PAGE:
Newspaper Page Text
VOLUME LXXXH.-NO. 59.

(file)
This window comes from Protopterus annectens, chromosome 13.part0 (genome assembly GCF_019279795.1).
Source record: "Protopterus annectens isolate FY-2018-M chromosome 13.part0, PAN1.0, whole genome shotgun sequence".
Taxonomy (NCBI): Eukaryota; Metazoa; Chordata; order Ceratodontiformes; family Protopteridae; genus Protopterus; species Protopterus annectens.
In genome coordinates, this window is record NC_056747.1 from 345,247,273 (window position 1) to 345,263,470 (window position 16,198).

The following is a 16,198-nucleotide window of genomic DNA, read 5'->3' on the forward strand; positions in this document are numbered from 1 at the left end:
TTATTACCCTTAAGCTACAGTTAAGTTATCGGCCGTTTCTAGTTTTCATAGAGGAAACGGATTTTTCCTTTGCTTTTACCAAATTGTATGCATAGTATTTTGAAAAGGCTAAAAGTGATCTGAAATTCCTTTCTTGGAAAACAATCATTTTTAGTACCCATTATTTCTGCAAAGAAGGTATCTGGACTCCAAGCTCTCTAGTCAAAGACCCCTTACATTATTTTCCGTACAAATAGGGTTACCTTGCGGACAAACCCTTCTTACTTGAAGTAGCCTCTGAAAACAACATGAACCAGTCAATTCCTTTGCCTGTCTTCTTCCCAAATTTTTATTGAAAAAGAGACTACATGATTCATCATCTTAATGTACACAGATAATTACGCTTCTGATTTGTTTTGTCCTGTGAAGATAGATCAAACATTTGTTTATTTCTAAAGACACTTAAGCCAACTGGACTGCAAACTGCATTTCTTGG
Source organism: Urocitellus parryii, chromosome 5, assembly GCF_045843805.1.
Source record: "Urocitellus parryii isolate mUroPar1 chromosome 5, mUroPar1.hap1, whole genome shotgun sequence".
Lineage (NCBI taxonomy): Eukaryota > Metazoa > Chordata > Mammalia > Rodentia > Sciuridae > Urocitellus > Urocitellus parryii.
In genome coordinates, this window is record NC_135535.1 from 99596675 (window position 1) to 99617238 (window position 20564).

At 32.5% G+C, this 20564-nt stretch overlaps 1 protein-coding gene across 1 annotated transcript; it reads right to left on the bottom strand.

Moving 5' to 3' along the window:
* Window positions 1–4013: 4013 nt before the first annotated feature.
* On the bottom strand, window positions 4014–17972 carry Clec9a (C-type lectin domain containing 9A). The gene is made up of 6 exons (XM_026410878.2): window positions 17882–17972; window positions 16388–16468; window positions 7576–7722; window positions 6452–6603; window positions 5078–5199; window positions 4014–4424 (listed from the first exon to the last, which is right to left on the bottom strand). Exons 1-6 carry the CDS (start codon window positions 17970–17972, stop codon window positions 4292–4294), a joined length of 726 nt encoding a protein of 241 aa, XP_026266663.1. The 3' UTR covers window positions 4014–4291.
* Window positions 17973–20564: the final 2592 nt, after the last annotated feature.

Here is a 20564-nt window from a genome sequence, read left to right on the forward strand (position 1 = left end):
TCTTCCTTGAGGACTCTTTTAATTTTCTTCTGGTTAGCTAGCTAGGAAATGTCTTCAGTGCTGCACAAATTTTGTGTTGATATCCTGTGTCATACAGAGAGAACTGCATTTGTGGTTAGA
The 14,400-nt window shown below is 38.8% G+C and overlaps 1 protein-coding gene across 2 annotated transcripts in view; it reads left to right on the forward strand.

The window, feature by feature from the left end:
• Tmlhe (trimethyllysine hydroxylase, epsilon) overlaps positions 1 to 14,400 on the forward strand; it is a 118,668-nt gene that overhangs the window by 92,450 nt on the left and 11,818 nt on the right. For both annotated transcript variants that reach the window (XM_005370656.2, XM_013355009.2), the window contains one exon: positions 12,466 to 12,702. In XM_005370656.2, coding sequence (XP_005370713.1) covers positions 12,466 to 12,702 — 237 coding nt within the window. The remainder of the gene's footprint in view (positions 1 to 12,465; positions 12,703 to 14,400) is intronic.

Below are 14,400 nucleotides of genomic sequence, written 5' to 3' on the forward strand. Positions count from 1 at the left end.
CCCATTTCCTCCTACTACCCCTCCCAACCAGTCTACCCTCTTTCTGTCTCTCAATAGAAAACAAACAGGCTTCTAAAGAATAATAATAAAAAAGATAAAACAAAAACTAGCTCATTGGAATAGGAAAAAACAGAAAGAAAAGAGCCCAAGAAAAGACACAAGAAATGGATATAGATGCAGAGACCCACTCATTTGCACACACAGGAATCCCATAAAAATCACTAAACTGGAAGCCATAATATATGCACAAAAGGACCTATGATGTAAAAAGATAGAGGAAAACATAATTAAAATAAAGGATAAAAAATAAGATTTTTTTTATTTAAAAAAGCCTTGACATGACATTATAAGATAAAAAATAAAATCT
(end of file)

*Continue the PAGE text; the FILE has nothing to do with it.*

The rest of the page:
SAILED FOR THE FROZEN GOLD FIELDS Cheers, Good Wishes and Good-Bys Speed Away the Excelsior* TEN THOUSAND PEOPLE SAW HER LEAVE. The Romance of the Yukon Clothed the Hundred and Twelve — Letters and Opinions on the Klondyke* It was good for the heart to see the ] stanch, pudgy, dirty Excelsior load up .with human soul* yesterday afternoon •' -and then swing from the turbid dock, rush out into the stream and plow its way to the Golden (.'ate and on to the *. chilling sea that Bering found. There were 10,000 men and women there at the sailing. Seldom has such a crowd been massed in San Francisco cityward from the | ark. It was a memorable scene. There were a few hours of growing hurry and bustle and massing of on lookers, a season of boarding and crowd ing, of laughing and crying, of hoping and trembling, of chatting and cheering, and then a few moments of loud hurrahs ■ as the 9ieamer swung and receded in the open bay, and the last adieux had been said and waved. * Tne Excelsior Las gone with 112 men and women bound for the mouth of the Yukon 2550 miies northward, and for the icy Onhir that lives at the end of a roman tic'if not perilous journey of nearly 2000 miles mor — the fri id Kiondyke Valley — ' that has fired a world. . The Excelsior will stop for coal at TJna ■ _-_a, .a the Aleutian .-''lauds, and barely may a letter reach here from there in week-*. Early in September the Excelsior will be bacK with news from the ones aboard of how they have fared to St. Michaels. How the Kiondyke has fired the popu lar imagination and absorbed the public interest! It was shown yesterday at Howard-ftreet wharf, where the Alaska Commercial Company's chief steamer lay and loaded. There was something about the Excels. or expedition that seemed to make it a tangible embodiment of the romance of the Yukon gold fields— a miniature of it ail on which . the soul could feed with its eyes. In truth the thing was a chapter of human life worthy of an hour's study by the hardest headed cynic. They may have been . fools, some of tlios? who strug gled up the gang-plank, but as for that it was "an affair of the heart" 'rather than of the head. They were strong-hearted ones, at least, who were envied and cheered; all gloried in their courage, and discretion was not cutting any figure in the thing. Very e.riy in the forenoon the crowd began to gather to watch the coming and loading of the picturesque lots of baggage and freight. The wind fluttered tne two blue pennants at the mastheads bearing respectively "Ex." and A. C. C 0.," the stevedores worked away and Captain Blair, the "ship's husband" of the com pany, was boss of the deck and all that went on before the hour of sailing. Passengers came early, especially the steerage ones, some of whom had plenty of money, out began roughing it from the start. Two wives came aboard with two strapping young husbands, and down in the stuffy steerage, where two could barely pass between the tiers of bunks, they picked out with wifely insistence just the right ones. Silas Peters, an old Comstocker. was early aboard, with his son, and the old man w 11 show how the thing is done. Another California miner of long ex perience and little lurk early lit his pipe on board. He had been staked with a thousand in Pasadena, his home, and then he was vaguely ready for the rustling ahead. Edward Holland, proprietor of the Com mercial Hotel, got aboard thirty bound monthly volumes of local dailies to be free reading at stores, hotels and saloons on the Kiondyke. Some boxes of fruit marked ''keep cool" were added to the deck piles and the donkey-engine at the bow kept jerking big slingfuls of bundles, trunks and boxes high in ihe air and deep in the hold. The boy with two uncles with a $2000 a day saloon at Dawson was nil right. The crowd grew to 2000 or so by 11 a. —„ when some customs searchers found fifty gallons of smuggled whisky in the hold and the confiscation of it began. It had been smuggled in by some of the crew without the knowledge of the company with a view to a fine speculation. It is" a violation of the Revised Statutes to take any whisky into Alaska without a permit from the Governor thereof, who lets a very little in ''for medicinal use." So th whisky went to the Appraiser's building, and Inspectors Johnson and Hills guarded the ship's side thereafter. Noon, an 4COO people. One o'clock, and 4000 more. The Excelsior was to sail at 2:30 and the crowd was growing. Cap tain Dunleavy sent for more and more policemen, and for a lime gangway to the gangplank and open spaces for baggage by the sbip's side were preserved. The passengers began to arrive in num bers, and the scene began to be intense as the bustle and the people increased. Everybody who knew anybody aboard wanted to get up the gangplank to say good-by, and the policeman and the stout deckhand at the loot of the gangplank had an awful time. It was a remarkable mixture on deck and shore. Millionaires and gaily-dressed women jostled broken-down miners, greasy laborers and "bums." all through that great human throng. On board were men of culture, name and character, and every range of mankind that with various purposes in view could rus tle a stake for the Kiondyke. They became fellows for the "gold rush." The deck became crowded when most of the passengers were aboard, for many friends of favored ones managed to get aboard for the good-by. The ninety-two cabin pas sengers made brief visits to the nice saloons and their quite comfortable berths, and came on deck to see the ex citement. The sense of the parting hour came an hour before leaving, when Captain Hig gins went to the bridge and gave two warn ing whistle-blast:., and then tbe unbidden tears began to start from many eyes and throats became lumpy. Wives and sisters here and there seemed to display a woman's intuition that the future would not be all bright. A young fellow of the steerage kissed three good-by and didn't speak. Many dove into corners to hide the tears ana some in lighter mood would "laugh to fl.e away.' A. T. Hatch, the famous fruitgrower, struggled thiough the seething mass to the gangplank to go, a hale, gray-bearded man, to retrieve a fortune. Some of his friends passed up to him a silken flag, and about the staff was a bouquet of carna tions. He joined a crowd that climbed to one of the boats which hung from its —BUT THE EXCELSIOR GOT AWAY FOR .CLONDYKE ' AFTER ALL. The San Francisco Call davits and watched the scene, waving to Iriend after friend who haded him in the crowd. Soon a gilded horseshoe and then a gilded slipper reached him and the crowd cheered. The passengers climbed to the deck nouses and the bridge and the crowds on the wharf jammed closer. The donkey engine still puffed and now and then bell clanging came from below. John Dag gett, W. D. English and Major Frank Mc- Laughlin were among the well-known ones that managed to get aboard for -.dwells. A man stood at the crowded head of the gangplank and tears ran down his cheeks. 'For God's see if you can find my wife, Jack," he pleaded. "I was to meet her at 1 o'clock and didn't." He searched the 10,000 faces and the tears flowed. Two women carrying babies fought their way to the fool of the gang plank and to the strong arm that barred the way. "Let us go in," one of them shouted, with a desperate wrench at the arm. But her good-by had to De shouted up to the deck. "Good boy, Trilby ; got to go," the boys shouted to the fellow in the corduroy suit, with a great big revolver strapped to him. Hastily scribbled notes began passing rapidly from out of the crowd over their heads as everybody gladly -passed them on, and "God bless yous" and "good-bys" were read by many on deck. A yellow - backed ' novel was hurled thirty feet to the deck for someone. It fell into the bay, but "The Colonel's Christmas Dinner," by Captain Charles King, was fished out by some volunteer and tossed to the deck. Everybody displayed an intense inter est in this scene and at the gangplank Captain Blair shouted like a skipper in a storm to the struggling guard at the other end, "That little fellow with the brown SAN FRANCISCO, THURSDAY MORNING, JULY 29, 1897. Animated Scene Just ; as the Excelsior Cast Off Her Lines From Mission Wharf No* J. hat is all right!" and "Let that second lady come up!" Carriages began to roll up late, as cabin passengers or their friends came down, and getting t: c carriages on the wharf was like getting a car along Market street on election night. Bouquets and baskets of flowers, twenty of them, were passed or tossed to the deck, but there'll be no flowers at Kiondyke. Men anxiously searched the crowd for faces they wished to see, and so did the few women -passengers who had taken the chances,, and adieqx were waved and shouted momentarily. Photog raphers were "' perched at every point of vantage. Old miners were plenty in the crowd, and scores of them looked on sadly, realizing that they were too old to go, anyway, and discussed the riches that were taken out at Michigan Bar and made fun of dude outfits they saw on deck. One of the last to come aboard was S. W. Wall, The Call's chief correspondent, who was met at the steamer by dozens of his friends who had warm hand clasps and a wealth of good wishes for him. The decks were finally ordered cleared of visitors, and then came many brief and fervent good-byes, some tearful. At 2:40 p. m. the steamer slowly swung away from the dock and put forth. As she did so one mighty cheer from thou sands of throats went up and the waving and cheering ended only when the steamer rounded the' wharf and dis appeared from view. Many hundreds there were sorry they were not aboard. Captain Blair, Leon Sioss and Captain Dunleavy went down the bay on the steamer as far as Meiggs wharf, and the search at once instituted when the ship cast away brought forth two stow aways, who accompanied the gentle man -mentioned to shore on the tug Ida W. One of them was Edward Williams, formerly -fireman on the steamer, and he had $300 in his pocket when he was dragged forth from under the boiler. The other stowaway was found in the painter's locker. *•*""'.. • The passage to St. Michaels- will take about sixteen days, and the steamer is ex pected back about September 5. A YOUNG LADY'S EYES. What Miss Grace Cralb ' Noted Amid the Jam and Hurrah About the Excelsior. "Got to go" was the cry as each passen ger boarded the Excelsior, the first boat since the fever has seized the people going direct to the gold fields. More than 8000 people were present to watch the boat leave the docks. The crowd was composed of men, women and children. There were people everywhere on the coal- bunkers, on top of surround ing buildings, and even on tbe masts of the near-by vessels. Enthusiasm ran high and those on the docks were nearly as enthusiastic as the lucky ones who were able to procure pas sage on the vessel. Cheer after cheer went up as some more or less well-known person boarded the boat. Outside of the newspaper men the most popular man who left, judging from the manner in which the crowd welcomed him, was ,W. M. Rank, former superin tendent of the Alameda Electric Railway. He was the recipient of one demijohn and fourteen bottles of — it must have been water. - «> <<>>' "Kitty" was another popular person. It took a long time to discover who "Kitty." was, but, after a great deal of trouble, she was found. Belore the boat left, though, she came to tronble for saying farewell to Continued on. Second Page. BUCCANEERS WAIT FOR NUGGETS A Wild Tale of Piracy Alarms the Nation's Capital. RUMORS OF RED-HANDED CHINESE. A Revenue Cutter Wanted to Convoy the Portland and Her Gold. PRESIDENT WEARE POURS IN DISPATCHES. The Portland Will Carry $2,000,000 on the High Seas and Captain Ktdjl's Ghost Is Abroad. WASHINGTON, D. C, July 28.—In formation that an attempt will be made by a gang of pirates, said to be Chinese, to 3e*z* an American steamer laden with $2,000,000 worth of gold dust from the Kion dyke has been received at the Treasury Department. Officials there are consid ering the advisability of sending a rev enue cutter to convoy the vessel to a place of .safely. A request for the protection of a cutter came from P. B. Weare of Chicago, presi dent of the Northwestern Transportation and Trading Company. Eli Gage, son of t'-e Secretary of the Treasury, is an offi cer of the company. Weare telegraphed the department yes terday that he desired to have a revenue cutter detailed to see the steamer Port land safely out of Bering Sea, as she would bring a large amount of gold dust. The telegram also said that the company feared trouble, but did not statu reasons for the belief nor the character of what was expected. It also sa:d that the cutter would not be needed from Unalaska to Seattle, "As we think we will be all right between those places." From other sources the department heard that pirates might attempt to seize the Portland, and that it was expected PRICE FIVE CENTS. that the vessel would convey about ' $2,000,000. Another telegram was received from, Weare to-day saying that steamers of the •. company would leave St. Michaels Au- . gust 5 and 15 and September 15. Natur ally the treasury officials are concerned over the rumors of a revival of buccaneer- • ing. They are reticent about their au thority for the report that Chinese pirates have organized an expedition to capture the Portland, but show that they believe ■ it has reliable foundation. 7 ■;■ ■ The uneasiness of Weare over the in formation is indicated in other telegrams wnich were sent urging that the request be granted. He did not say definitely when the Portland would leave for Seattle, but the wording of one of the dispatches points to September 15. The dispatch said that a large amount of treasure would be carried by the last steamer. Weare suggested that the revenue cutter Bear be assigned to the duty. The d partment will be unable to com ply with this request, however, as the Bear 'is required for other service, la order to secure definite information in quiry has been sent Weare to ascertain the date of the sailing of the vessel on which the gold dust is to be taken to Seattle. No cutter will be detailed until all necessary facts have been communi cated to the department Several revenue cutters attached to the Bering Sea fleet are available for service. Captain Hooper, the commanding officer of the fleet, was at Unalaska when last heard from, July 5. One Alaska trans- - portation company's steamers will leave for St Michaels in a short time, carrying dispatches from the Treasury Department to Captain Hooper. It will also probably be laden with a supply of arms and am munition for use in repelling any piratical attempt on the Portland. Whatever you see in "The Call" relating to the rich Kiondyke placers, you may rely* upon a* truth. THE CROWN'S CRAB. It Will Take IO and 20 Per Cent, Half the Claims and Then Be Enterprls -• OTTAWA, Oxt., July 28.— For two days the Dominion Cabinet has been in session discussing plans for the organization of the Yukon district and at the close of the final silting late last night the Govern ment's policy wae settled. . The most important decision is to im pose a royalty upon the output of the placer diggings. Under the regulations recently issued the fee for registering a .' claim was fixed at $15, while an annual assessment of $103 was to be paid by the holder. Now in addition to this royalty 10 per cent will be levied upon the out put of all claims yielding $500 per month and 20 per cent upon each c.aitn yielding over that amount. Among those posted the opinion is freely expressed that it will be impossible ' to so supervise the output of the thou** .